Having explained, already, the situation in which the question of the blockade of May, 1806, rests, according to the views of his majesty's government, and the desire of Great Britain to conduct her system of blockade according to the laws of nations, I will only advert to it on this occasion, for the purpose of taking the liberty of acknowledging to you the very great pleasure I received from the highly honorable mark of respect which you have taken the occasion to express for the illustrious statesman from whose counsels that measure emanated.

I need not repeat to you, sir, what sincere satisfaction it would , give me if, without the sacrifice of the essential rights and interests of Great Britain, all the points in discussion between our two countries could be finally adjusted. I have the honour to be, &c. (Signed)' AUG. J. FOSTER.

To the honourable James Monroe, &c.

Mr. Monroe to Mr. Foster.
SIR, Department of State, October 29, 1811.

I have had the honour to receive your letter of the 22d of this month, and to lay it before the president.

The assurance which you have given of your disposition to reciprocate, in our communications on the important subjects depending between our governments, the respectful attention which each has a right to claim, and that no departure from it was intended in your letter of the 26th July, has been received with the satisfaction due to the frank and conciliatory spirit in which it was made.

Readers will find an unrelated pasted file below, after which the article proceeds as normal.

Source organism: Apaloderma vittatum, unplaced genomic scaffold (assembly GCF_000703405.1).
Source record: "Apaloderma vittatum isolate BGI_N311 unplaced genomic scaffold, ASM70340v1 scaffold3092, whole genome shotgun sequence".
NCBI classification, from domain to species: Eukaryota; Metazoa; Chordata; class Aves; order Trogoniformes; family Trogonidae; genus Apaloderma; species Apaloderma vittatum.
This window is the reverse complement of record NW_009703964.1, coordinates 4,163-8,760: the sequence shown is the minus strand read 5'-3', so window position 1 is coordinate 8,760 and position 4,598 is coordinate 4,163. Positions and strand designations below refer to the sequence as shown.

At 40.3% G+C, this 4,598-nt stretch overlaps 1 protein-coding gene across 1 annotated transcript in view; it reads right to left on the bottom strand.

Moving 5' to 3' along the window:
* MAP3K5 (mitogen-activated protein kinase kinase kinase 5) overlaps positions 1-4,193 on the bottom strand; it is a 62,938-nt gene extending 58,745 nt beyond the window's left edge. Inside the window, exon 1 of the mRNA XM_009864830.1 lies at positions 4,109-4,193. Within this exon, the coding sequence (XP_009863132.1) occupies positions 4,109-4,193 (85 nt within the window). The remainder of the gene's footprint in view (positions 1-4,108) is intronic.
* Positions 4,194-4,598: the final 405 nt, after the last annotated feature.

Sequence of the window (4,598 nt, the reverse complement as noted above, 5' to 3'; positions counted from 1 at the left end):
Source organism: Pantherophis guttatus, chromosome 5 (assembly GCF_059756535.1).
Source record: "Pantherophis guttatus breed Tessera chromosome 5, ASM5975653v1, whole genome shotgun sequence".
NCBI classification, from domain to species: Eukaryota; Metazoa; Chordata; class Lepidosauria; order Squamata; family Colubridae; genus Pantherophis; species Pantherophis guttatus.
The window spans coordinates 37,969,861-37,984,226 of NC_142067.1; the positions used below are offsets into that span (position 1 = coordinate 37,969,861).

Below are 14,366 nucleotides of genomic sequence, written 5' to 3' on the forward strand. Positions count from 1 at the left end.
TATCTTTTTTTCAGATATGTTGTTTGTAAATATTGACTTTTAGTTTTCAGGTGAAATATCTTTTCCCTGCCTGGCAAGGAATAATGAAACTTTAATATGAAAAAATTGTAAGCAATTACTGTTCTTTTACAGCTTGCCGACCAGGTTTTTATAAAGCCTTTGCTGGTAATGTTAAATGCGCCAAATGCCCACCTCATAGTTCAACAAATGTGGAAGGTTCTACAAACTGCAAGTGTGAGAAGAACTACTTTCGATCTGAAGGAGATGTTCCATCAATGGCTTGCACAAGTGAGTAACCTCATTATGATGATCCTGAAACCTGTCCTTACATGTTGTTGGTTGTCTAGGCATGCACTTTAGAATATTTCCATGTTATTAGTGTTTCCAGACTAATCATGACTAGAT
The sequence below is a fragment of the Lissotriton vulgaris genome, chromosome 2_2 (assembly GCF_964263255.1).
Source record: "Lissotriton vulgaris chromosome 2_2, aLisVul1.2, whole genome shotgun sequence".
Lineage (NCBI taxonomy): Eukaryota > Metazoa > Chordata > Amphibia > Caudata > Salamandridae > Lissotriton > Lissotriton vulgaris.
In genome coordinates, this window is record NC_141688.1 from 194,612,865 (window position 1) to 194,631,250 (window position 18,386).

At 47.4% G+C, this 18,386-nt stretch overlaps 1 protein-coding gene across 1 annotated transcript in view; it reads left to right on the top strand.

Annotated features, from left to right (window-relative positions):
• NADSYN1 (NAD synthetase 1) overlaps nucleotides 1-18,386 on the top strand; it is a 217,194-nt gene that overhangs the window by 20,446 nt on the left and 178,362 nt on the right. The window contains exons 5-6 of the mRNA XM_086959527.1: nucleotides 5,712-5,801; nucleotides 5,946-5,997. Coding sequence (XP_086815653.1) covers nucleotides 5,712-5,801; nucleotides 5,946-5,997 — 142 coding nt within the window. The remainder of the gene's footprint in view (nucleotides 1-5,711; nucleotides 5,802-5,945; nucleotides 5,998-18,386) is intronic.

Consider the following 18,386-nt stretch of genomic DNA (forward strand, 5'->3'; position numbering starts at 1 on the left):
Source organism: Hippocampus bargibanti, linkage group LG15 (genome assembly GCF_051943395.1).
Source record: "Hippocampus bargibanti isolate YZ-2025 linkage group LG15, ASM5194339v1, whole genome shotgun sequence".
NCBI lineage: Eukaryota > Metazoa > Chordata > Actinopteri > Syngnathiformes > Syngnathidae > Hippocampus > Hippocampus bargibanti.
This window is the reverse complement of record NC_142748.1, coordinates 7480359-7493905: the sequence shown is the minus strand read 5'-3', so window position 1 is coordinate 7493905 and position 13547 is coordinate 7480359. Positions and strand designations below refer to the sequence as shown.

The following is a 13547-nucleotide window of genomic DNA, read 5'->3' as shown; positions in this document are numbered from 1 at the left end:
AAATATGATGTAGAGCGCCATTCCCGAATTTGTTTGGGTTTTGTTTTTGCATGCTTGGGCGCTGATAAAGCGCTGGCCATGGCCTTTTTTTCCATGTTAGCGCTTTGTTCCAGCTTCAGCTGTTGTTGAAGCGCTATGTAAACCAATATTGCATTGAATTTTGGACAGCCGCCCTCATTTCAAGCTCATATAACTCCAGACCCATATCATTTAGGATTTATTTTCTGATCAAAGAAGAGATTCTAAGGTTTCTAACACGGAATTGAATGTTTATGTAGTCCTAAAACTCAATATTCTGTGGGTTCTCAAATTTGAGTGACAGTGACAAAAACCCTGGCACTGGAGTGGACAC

I learn, however, with much regret, that you have received no instructions from your government, founded on the new proof of the revocation of the Berlin and Milan decrees, which was communicated to the marquis of Wellesley, by the American charge d'affaires at London, in a document of which I had the honour to transmit to you a copy. It might fairly have been presumed, as I have before observed, that the evidence afforded by that document, of the complete revocation of those decrees, so far as they interfered with the commerce of the United States with the British dominions, would have been followed by an immediate repeal of the orders in council. From the reply of the marquis of Wellesley, it was at least to have been expected that no time hud been lost in transmitting that document to you, and that the instructions accompanying it would have manifested a change in the sentiments of your government on the subject. The regret, therefore, cannot